Diagnostic imaging de-funding creates red tape, barriers to health care
Effective March 31, 3030, claims for chiropractic-ordered diagnostic imaging services will no longer be covered by the Alberta Health Insurance Plan.
What’s the issue?
In December 2019, the ACAC became aware of a proposal from Alberta Health that would remove the ability for chiropractors and physiotherapists to refer to publicly-funded diagnostic imaging services.
Dr. Brad Kane, President of the ACAC, highlighted the challenges this proposal brings if passed in his segment on Global News: “This change adds barriers to access and also creates out-of-pocket costs for patients, which is difficult to understand given the Alberta economy. This is the wrong move for Albertans, and chiropractors are significantly concerned about the unintended consequences for patients.”
What does this mean?
Patients will either have to pay out of pocket, use third-party insurance or be referred to their family physician to receive publicly-funded diagnostic imaging when they go to their chiropractor.
The goal of the proposal is cost-savings. The problem is that while there’s a front-end cost savings appeal, this is quickly overshadowed due to costs associated with the new physician referral requirement, meaning that the proposal would end up costing more money overall.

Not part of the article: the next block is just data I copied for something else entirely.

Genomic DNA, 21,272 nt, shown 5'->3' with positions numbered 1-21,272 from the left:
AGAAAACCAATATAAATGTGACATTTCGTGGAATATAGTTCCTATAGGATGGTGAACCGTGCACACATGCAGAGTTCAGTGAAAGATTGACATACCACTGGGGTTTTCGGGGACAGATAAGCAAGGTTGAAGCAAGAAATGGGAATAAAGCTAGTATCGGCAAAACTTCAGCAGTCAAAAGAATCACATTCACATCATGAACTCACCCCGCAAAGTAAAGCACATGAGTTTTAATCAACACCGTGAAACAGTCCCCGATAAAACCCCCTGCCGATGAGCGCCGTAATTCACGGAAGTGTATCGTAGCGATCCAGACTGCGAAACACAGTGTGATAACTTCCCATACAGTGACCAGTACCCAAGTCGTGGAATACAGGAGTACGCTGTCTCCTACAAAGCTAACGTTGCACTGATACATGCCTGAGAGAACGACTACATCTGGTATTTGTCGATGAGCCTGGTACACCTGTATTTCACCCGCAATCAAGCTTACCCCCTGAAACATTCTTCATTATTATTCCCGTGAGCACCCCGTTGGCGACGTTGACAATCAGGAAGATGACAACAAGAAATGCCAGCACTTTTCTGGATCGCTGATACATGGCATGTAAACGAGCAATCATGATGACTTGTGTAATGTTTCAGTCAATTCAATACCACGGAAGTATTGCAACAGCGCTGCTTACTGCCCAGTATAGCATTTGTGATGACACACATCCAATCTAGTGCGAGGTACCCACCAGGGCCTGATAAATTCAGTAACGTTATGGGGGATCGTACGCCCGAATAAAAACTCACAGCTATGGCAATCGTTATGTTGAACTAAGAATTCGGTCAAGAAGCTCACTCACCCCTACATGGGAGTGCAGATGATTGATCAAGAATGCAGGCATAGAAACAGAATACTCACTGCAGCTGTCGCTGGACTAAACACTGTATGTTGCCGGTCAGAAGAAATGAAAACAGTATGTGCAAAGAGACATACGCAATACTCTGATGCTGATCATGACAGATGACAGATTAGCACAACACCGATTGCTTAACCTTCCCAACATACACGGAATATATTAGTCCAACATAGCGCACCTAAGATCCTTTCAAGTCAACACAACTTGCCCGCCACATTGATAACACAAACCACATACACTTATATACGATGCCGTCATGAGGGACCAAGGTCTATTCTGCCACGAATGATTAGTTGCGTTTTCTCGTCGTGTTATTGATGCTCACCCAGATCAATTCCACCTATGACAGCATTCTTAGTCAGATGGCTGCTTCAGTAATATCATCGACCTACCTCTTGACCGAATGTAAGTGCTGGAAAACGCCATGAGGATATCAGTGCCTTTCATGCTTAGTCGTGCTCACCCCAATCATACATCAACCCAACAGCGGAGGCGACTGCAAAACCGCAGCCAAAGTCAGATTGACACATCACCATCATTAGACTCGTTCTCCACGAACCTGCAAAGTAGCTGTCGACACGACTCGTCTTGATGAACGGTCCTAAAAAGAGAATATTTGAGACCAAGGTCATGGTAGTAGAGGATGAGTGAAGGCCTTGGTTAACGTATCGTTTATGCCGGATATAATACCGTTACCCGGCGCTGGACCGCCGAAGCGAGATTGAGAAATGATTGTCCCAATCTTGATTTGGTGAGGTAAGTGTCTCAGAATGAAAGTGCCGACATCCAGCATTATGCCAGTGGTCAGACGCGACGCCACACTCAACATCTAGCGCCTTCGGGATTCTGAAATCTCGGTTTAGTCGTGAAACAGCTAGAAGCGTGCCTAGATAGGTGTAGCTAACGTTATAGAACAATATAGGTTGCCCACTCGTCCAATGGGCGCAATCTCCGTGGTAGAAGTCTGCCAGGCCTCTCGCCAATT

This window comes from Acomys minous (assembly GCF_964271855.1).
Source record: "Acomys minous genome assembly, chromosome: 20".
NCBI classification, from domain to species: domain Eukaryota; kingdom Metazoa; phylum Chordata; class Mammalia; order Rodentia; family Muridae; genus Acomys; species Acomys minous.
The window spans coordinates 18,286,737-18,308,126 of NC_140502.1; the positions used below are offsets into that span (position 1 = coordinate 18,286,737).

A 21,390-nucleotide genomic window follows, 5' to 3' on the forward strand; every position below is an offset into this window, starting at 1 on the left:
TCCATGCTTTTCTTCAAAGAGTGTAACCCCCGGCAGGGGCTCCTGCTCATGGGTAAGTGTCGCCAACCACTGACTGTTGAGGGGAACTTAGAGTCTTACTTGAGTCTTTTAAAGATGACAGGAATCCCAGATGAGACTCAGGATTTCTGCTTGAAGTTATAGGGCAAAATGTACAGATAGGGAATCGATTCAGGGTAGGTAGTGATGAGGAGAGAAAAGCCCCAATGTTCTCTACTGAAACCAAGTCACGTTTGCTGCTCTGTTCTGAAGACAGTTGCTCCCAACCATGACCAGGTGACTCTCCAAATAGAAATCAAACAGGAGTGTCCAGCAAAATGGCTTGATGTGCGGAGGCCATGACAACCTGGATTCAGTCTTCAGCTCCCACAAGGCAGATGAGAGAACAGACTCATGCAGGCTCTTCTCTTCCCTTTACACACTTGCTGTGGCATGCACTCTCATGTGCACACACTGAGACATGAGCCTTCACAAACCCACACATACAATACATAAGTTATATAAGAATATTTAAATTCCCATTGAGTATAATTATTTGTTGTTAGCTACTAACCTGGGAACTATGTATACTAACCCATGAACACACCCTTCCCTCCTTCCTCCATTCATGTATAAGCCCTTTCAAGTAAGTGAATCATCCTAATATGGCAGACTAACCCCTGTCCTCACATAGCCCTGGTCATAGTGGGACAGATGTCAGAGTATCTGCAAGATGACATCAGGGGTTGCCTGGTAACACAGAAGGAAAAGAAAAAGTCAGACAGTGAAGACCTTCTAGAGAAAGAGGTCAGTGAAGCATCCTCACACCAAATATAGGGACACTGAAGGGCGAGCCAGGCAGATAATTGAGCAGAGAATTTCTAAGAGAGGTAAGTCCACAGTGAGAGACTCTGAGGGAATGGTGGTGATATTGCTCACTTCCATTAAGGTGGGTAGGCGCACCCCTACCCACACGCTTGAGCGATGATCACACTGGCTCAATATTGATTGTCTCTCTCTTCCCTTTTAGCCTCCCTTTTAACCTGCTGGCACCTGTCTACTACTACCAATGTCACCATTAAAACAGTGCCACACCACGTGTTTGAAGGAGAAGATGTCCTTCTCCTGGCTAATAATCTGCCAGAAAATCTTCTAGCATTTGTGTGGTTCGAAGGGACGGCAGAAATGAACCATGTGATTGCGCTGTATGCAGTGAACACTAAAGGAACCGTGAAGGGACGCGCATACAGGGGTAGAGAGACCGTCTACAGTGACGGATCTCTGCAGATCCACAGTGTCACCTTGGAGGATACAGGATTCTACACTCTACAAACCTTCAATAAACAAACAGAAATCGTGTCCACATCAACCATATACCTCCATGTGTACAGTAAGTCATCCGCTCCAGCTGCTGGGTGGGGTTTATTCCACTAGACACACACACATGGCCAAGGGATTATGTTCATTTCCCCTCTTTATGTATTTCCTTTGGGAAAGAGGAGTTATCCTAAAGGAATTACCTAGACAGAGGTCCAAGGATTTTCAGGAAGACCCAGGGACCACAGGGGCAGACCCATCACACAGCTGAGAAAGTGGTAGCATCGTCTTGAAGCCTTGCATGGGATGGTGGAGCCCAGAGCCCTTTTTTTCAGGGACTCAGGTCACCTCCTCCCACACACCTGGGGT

In conjunction with the cost increase, this proposal will have negative impacts on Albertans by:
- Decreasing timely and efficient access to appropriate, publicly-funded diagnostic imaging while increasing the unintentional ordering of inappropriate imaging;
- Increasing wait times for assessment, diagnosis and conservative intervention;
- Resulting in referrals for more aggressive forms of treatment such as pharmaceutical interventions (opioid prescription) and surgery.
While we recognize the government’s commitment to balancing the budget, this change will ultimately create barriers to care, increase wait times, increase costs to the system, negatively impact employers and worsen patient outcomes. If reducing red tape is a government priority, we urge them to rethink this proposal.
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